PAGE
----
Pat's Rubberlegs is also known as Jimmy Legs, Knotty Girls, Restless Stone, The Turd, and The Pickle. The pattern was constructed by fly fishing guide, Pat Bennett, who works out of the Hyde shop in Island Park, Idaho. According to Pat: "I began tying my first Pat’s Brown Rubber Legs in 1995 while at a cabin in Island Park that my grandfather built. Was there on leave while in the Army floating Box Canyon on one man pontoon boats with my son, Mike. We were using Montana nymphs and catching a few fish. I started looking under rocks and looking at the stone fly nymphs and thought they looked more brown than black. So I went to a fly shop and bought true brown chenille, some lead less fly tying weight, and some super floss that I thought was brown but it was true olive. True olive has a hint of brown in it and I didn’t like the rubber legs that were being used on the girdle bugs and so used the super floss. My son and I started catching a lot of fish on them. I started guiding in 1997 when I retired from the Army after 22 years of active service. By then had started tying the rubber legs in about 5 or 6 different colors and they proved very successful with clients. Solitude Fly Company picked it up in 2003 and has since been a staple fly amongst anglers."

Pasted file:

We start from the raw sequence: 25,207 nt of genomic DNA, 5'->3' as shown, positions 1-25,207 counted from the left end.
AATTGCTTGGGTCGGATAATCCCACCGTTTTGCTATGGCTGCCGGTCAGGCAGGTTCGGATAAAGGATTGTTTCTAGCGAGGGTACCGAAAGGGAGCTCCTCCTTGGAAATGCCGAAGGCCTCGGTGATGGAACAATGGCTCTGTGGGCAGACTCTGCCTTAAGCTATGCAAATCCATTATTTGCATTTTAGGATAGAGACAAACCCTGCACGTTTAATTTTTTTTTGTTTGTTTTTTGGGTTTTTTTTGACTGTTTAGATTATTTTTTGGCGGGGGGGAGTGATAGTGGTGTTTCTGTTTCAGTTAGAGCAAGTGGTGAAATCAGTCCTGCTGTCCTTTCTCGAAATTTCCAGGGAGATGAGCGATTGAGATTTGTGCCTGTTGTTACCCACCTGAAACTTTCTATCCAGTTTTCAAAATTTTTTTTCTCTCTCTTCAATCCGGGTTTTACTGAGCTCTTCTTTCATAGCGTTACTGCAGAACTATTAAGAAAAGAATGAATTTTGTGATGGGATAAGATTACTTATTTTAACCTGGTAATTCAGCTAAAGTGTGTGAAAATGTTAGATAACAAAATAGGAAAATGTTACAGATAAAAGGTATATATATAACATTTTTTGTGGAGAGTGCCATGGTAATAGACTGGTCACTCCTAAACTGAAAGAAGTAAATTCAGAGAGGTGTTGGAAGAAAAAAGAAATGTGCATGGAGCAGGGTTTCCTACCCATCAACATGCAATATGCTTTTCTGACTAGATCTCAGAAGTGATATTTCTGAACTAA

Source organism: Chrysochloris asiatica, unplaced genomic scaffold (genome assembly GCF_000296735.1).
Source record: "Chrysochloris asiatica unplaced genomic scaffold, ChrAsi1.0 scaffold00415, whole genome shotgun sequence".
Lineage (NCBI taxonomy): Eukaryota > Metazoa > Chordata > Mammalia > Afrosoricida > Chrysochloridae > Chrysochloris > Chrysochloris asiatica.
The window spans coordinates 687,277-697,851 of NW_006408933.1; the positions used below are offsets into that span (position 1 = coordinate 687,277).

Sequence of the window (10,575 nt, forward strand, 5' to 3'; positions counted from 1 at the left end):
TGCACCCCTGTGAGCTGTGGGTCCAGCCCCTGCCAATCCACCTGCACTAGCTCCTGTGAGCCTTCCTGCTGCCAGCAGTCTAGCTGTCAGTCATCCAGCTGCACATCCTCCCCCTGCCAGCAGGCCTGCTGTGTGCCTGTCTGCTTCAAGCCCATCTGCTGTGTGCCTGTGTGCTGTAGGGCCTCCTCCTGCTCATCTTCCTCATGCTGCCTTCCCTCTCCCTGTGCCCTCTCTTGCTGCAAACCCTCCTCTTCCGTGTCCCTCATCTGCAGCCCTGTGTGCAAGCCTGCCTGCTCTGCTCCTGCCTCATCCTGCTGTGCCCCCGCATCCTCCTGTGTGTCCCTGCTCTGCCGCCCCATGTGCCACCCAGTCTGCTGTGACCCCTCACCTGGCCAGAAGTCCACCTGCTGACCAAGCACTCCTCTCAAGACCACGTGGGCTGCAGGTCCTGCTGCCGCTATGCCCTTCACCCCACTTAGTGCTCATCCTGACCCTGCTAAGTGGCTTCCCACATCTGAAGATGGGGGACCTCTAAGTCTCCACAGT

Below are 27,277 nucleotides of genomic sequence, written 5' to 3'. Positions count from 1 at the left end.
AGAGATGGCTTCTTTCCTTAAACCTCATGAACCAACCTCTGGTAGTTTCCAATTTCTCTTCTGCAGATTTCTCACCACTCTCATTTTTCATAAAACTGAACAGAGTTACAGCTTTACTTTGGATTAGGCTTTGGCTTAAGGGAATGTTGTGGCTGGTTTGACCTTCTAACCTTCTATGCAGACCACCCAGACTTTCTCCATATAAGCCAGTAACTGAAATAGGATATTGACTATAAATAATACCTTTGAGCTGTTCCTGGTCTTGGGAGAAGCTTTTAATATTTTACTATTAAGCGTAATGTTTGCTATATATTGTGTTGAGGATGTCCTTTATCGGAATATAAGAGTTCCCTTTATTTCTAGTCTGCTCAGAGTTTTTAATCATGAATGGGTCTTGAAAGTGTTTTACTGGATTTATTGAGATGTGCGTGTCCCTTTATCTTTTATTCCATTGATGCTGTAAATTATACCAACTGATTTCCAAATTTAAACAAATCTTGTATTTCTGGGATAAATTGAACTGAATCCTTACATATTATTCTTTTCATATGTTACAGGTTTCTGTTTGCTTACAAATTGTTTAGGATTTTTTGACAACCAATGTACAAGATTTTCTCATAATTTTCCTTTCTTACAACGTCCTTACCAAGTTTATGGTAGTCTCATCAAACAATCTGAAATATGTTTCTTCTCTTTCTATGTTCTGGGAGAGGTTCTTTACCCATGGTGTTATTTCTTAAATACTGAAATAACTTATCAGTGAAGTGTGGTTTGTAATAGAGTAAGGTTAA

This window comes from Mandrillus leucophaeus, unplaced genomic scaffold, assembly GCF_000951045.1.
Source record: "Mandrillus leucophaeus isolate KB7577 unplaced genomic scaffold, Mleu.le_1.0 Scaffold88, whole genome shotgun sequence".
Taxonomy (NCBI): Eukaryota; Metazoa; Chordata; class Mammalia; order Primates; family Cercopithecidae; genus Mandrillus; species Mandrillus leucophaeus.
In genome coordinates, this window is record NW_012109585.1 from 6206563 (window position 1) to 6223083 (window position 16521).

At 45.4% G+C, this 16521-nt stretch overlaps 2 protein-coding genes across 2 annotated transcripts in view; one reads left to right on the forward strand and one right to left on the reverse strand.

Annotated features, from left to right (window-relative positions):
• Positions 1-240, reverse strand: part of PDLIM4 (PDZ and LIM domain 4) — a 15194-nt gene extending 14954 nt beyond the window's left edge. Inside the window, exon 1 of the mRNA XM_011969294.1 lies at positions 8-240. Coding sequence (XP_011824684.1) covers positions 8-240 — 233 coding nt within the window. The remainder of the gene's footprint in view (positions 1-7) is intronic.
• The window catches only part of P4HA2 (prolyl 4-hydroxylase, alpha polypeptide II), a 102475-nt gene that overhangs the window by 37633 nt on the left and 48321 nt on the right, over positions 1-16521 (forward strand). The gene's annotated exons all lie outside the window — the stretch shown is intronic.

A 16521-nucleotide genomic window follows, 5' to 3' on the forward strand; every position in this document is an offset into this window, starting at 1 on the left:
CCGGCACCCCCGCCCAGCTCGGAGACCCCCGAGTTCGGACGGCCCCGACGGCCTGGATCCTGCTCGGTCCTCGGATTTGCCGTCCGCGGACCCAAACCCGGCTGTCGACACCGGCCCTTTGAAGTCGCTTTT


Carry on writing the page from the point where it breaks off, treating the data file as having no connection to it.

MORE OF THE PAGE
The other fly distributors created similar patterns under different names. Jimmy Legs is a variation from Idylwild Flies in which the legs are pre-knotted and tied on a bent hook, such as a Daiichi 1730. Knotty Girls also have knotted legs but they are usually round rubber material. Restless Stone is another name as marketed by Umpqua. Whatever the name, the pattern works quite well and has become a favorite among guides. The pattern is a variation off an older pattern known as the Girdle Bug. This pattern was developed in the 1930's by Frank McGinnis of Anaconda, MT. He developed this pattern while fishing the Big Hole River. Originally, round rubberlegs was used but a spandex rubber material such as Super Floss, Flex Floss, Life Flex, and Spanflex has become preferred over round rubberlegs. It is much more durable and transparent than rubberleg material and very supple with lifelike movement in the water. Mickey Wooton, a guide out of West Yellowstone, came up with a nice variation of trimming the chenille at the abdomen for a flattened taper and replaced the antennae and tails with Krystalflash and Goose Biots, respectively. Fish Pat's Rubberlegs in the riffles and runs of fast moving water. It also makes a great pattern for short line nymphing. The weight of the pattern allows it to quickly sink into deeps slots and pools. Great with a Beadhead dropper such as a Prince Nymph or Hare's Ear.